North Bennington school request to be heard Tuesday
By Patrick McArdle
STAFF WRITER | January 14,2013
NORTH BENNINGTON — The application to create the Village School of North Bennington is scheduled to be heard Tuesday and is expected to be a major step forward in replacing the public North Bennington Graded School with the independent Village School.
The application is on the agenda of the Vermont Board of Education for their Tuesday meeting in Montpelier.
Stephan Morse, chairman of the State Board, said he didn’t expect there will be many questions left about the application so he thinks any presentation by the Vermont Department of Education will be brief.
Morse said he would be in favor of approving the creation of the school. By Vermont law, an independent school can’t be created unless it’s supported by the board of education.
“I know that not everyone agrees with it so I don’t know where it will go, but personally I think it’s time for us to support it and be done with it,” he said.
Eva Sutton, one of the trustees for the Village School and a former member of the School Board in North Bennington, said she plans to attend the meeting with others who support the independent school to answer any questions if necessary.
Sutton said she was optimistic the application would move forward because it has been recommended by the Department of Education and supported by the community in three separate votes.
The School Board, known as the North Bennington Prudential Committee, has been talking publicly about the possibility of replacing the public school with an independent school for almost two years. Based on the recommendation of an independent school investigatory study, or ISIS, committee, of which Sutton was a member, the local School Board has identified the creation of an independent school as the way to preserve North Bennington’s local school.
While voters gave the School Board permission to close the school, supporters say the independent school will keep the special qualities that people in the village treasure and prevent the state from closing the school or forcing it to merge with another institution. State law does not allow for a school to be closed or combined with another school without local voter approval.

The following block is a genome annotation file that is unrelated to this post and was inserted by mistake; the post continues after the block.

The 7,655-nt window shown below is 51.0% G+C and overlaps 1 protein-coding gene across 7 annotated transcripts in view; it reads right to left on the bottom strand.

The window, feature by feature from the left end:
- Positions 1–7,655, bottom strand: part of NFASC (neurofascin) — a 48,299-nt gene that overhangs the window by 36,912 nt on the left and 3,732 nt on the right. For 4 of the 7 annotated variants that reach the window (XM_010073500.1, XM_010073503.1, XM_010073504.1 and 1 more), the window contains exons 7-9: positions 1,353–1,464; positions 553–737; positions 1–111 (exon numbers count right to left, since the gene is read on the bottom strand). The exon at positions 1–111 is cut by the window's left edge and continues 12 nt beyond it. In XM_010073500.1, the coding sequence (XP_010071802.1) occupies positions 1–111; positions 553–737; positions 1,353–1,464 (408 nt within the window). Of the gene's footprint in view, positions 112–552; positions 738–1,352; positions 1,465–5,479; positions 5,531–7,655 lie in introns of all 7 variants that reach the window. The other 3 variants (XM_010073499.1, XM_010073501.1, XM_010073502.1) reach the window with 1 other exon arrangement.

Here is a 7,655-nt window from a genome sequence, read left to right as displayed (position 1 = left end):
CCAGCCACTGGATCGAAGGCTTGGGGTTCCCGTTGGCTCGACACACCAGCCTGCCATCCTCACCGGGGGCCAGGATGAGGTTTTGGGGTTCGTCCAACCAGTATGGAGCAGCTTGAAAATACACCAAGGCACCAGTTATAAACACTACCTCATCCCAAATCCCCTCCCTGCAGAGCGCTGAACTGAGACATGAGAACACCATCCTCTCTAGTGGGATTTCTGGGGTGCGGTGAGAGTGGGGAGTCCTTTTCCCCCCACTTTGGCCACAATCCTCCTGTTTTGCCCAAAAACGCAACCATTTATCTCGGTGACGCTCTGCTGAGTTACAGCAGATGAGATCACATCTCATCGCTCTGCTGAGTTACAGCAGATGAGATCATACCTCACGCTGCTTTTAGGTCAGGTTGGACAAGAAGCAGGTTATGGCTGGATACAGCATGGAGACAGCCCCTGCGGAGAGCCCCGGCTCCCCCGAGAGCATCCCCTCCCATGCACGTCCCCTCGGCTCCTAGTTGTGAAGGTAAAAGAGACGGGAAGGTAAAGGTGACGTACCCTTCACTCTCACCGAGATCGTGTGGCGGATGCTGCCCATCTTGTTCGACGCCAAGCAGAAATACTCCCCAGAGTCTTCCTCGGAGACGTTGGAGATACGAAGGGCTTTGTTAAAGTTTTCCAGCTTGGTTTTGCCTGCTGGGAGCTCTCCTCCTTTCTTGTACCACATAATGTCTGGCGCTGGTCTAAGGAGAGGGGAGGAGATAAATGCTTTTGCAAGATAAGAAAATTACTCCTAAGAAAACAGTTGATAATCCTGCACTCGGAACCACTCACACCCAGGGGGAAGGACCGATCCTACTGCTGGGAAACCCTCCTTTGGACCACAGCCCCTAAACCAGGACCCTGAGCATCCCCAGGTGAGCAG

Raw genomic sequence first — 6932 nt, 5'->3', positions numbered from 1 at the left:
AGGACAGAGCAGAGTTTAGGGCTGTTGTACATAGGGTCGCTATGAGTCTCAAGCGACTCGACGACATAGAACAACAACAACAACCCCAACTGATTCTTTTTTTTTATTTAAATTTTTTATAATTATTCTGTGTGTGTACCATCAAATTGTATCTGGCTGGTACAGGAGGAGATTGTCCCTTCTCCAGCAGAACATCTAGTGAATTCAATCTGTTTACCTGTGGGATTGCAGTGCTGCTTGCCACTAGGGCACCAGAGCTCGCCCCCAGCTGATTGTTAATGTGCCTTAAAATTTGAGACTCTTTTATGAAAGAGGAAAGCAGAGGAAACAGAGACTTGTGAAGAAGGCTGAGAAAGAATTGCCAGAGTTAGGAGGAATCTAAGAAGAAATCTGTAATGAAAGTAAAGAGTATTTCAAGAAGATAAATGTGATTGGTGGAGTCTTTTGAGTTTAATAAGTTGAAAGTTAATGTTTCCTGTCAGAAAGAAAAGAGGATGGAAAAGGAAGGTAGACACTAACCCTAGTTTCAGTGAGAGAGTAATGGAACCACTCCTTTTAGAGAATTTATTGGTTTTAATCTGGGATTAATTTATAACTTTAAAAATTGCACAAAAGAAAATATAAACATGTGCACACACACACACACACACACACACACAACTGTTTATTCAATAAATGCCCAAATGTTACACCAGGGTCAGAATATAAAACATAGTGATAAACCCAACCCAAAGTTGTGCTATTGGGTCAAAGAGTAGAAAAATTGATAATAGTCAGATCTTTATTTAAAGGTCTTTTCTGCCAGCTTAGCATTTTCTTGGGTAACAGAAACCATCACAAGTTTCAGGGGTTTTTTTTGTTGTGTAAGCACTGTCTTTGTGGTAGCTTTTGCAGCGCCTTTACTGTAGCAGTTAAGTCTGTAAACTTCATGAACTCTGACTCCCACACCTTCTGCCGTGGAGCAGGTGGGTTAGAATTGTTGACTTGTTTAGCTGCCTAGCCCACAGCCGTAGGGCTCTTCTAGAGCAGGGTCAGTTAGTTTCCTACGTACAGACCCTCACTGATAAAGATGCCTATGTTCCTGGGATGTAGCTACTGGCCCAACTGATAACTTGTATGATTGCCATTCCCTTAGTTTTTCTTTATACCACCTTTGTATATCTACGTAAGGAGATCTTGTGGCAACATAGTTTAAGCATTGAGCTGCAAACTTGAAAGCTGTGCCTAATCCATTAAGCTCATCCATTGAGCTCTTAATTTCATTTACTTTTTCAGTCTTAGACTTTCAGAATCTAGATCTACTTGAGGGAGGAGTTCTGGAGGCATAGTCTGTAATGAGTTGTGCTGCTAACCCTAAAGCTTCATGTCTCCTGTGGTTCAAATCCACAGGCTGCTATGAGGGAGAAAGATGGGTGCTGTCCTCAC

Voters approved ballot items at three different elections which would have allowed the School Board to close the school and enter into agreements to allow the independent school to operate at the same site. During the first, at school meeting in 2012, the support was better than two-to-one, but in the follow-up votes in October and on Jan. 3, the question passed with about 52 percent of the vote.
The second two votes were required after the Vermont Board of Education tabled the application to create the independent school at its meeting in May. Some members raised concerns about replacing public schools with private schools.
The votes in October and January were required as a demonstration that residents still supported the change to the school.
Morse said he will allow anyone from North Bennington to speak for or against the independent school at Tuesday’s meeting. He said he expected a vote would then take place in open session.
Morse said what’s happening in North Bennington, the closure of a public school with the intent of turning the building and its facilities into an independent school, had only been done on one other occasion with the creation of the Mountain School in Winhall. He said he thought legislators may take up the issue in the current session because other schools have expressed interest in pursuing a similar change.
“If that’s the case then I think the legislation needs to be looked at to see if this is, from a public policy point of view, the way the state wants to go,” he said.